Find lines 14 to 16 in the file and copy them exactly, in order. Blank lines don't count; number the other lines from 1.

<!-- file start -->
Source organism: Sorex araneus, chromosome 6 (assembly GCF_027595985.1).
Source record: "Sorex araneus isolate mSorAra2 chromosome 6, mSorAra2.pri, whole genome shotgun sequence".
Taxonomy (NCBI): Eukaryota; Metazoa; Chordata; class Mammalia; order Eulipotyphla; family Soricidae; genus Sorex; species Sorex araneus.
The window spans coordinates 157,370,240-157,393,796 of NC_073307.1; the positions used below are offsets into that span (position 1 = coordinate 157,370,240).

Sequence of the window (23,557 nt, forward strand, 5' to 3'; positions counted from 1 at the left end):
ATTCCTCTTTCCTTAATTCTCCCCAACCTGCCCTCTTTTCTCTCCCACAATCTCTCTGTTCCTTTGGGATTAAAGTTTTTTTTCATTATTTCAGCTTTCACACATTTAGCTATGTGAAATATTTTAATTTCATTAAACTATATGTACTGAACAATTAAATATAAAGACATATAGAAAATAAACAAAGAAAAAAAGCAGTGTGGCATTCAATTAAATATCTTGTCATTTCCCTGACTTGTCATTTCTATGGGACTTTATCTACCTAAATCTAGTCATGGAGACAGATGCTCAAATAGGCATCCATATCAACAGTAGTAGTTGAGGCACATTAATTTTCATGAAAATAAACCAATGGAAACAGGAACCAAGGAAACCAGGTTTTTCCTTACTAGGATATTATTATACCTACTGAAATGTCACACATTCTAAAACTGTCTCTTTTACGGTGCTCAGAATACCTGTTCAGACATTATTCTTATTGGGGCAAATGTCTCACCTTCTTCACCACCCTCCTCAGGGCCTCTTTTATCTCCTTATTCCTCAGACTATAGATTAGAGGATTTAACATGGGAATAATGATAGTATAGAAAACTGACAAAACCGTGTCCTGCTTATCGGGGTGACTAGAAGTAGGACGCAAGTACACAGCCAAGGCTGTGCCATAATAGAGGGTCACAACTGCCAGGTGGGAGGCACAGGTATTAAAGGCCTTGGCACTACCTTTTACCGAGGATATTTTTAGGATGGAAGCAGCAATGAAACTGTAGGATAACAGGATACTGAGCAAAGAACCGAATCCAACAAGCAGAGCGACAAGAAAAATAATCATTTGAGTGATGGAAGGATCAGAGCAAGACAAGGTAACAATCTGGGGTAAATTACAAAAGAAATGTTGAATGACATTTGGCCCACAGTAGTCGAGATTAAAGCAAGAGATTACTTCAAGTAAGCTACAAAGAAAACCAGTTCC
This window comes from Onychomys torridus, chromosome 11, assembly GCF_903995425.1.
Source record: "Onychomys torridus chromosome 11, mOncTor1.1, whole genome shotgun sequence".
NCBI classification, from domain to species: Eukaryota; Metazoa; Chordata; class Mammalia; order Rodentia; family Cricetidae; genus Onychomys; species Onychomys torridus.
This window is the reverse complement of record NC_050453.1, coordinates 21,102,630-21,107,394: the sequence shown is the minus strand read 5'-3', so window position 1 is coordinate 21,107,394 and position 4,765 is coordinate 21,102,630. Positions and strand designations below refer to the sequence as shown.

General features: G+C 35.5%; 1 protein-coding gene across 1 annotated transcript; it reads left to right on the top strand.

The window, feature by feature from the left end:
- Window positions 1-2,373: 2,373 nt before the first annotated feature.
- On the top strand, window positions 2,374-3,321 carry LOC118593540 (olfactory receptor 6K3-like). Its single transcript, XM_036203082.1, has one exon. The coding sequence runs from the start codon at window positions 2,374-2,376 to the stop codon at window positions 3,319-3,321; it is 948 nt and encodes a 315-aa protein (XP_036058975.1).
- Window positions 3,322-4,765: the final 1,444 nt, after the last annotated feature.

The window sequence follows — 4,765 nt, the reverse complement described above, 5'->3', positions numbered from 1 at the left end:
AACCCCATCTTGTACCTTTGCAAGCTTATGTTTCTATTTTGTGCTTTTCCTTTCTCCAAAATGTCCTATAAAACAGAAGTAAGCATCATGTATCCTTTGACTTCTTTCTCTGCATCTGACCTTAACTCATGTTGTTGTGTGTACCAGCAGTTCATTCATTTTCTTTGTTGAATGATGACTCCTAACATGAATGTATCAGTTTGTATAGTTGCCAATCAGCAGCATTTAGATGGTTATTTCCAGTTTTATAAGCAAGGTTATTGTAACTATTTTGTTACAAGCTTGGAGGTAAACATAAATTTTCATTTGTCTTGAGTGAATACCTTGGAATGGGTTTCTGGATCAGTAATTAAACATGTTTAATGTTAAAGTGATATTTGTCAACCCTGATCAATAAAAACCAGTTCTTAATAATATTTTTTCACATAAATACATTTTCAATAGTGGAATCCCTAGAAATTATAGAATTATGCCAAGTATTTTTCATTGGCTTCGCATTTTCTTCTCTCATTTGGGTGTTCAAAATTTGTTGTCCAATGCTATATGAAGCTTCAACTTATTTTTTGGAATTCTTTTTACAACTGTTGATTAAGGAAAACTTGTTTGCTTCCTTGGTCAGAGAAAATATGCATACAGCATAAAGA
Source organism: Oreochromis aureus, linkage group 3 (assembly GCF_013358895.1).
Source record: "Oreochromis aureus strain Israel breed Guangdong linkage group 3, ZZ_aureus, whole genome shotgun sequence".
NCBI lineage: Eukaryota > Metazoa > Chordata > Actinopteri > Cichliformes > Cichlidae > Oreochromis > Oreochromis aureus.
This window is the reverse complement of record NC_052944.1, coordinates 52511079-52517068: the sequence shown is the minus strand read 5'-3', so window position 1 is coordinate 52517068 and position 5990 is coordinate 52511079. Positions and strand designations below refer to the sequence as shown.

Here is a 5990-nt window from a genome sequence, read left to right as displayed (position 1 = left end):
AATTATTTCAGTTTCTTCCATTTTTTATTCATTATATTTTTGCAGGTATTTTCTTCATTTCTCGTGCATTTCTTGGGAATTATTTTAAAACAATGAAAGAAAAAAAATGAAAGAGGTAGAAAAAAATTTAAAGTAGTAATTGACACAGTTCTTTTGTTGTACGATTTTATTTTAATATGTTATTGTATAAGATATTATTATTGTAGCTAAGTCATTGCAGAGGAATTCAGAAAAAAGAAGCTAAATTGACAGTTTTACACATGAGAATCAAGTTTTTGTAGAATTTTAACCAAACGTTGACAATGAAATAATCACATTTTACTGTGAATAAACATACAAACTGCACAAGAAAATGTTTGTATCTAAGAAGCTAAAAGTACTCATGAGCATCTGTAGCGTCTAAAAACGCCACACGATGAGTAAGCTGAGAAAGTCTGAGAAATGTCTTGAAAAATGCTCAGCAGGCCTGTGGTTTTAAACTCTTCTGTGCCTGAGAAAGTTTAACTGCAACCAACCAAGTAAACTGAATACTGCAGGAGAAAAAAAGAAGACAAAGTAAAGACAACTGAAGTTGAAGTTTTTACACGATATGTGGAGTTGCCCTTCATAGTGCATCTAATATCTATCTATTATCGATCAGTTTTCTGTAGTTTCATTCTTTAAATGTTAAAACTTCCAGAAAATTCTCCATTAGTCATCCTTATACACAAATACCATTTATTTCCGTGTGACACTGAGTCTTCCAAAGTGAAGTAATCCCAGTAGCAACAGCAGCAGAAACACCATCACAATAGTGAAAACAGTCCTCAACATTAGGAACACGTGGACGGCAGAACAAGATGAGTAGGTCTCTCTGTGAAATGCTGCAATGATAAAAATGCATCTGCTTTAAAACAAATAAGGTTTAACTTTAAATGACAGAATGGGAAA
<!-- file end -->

- On the top strand, window positions 2,374-3,321 carry LOC118593540 (olfactory receptor 6K3-like). Its single transcript, XM_036203082.1, has one exon. The coding sequence runs from the start codon at window positions 2,374-2,376 to the stop codon at window positions 3,319-3,321; it is 948 nt and encodes a 315-aa protein (XP_036058975.1).
- Window positions 3,322-4,765: the final 1,444 nt, after the last annotated feature.

The window sequence follows — 4,765 nt, the reverse complement described above, 5'->3', positions numbered from 1 at the left end: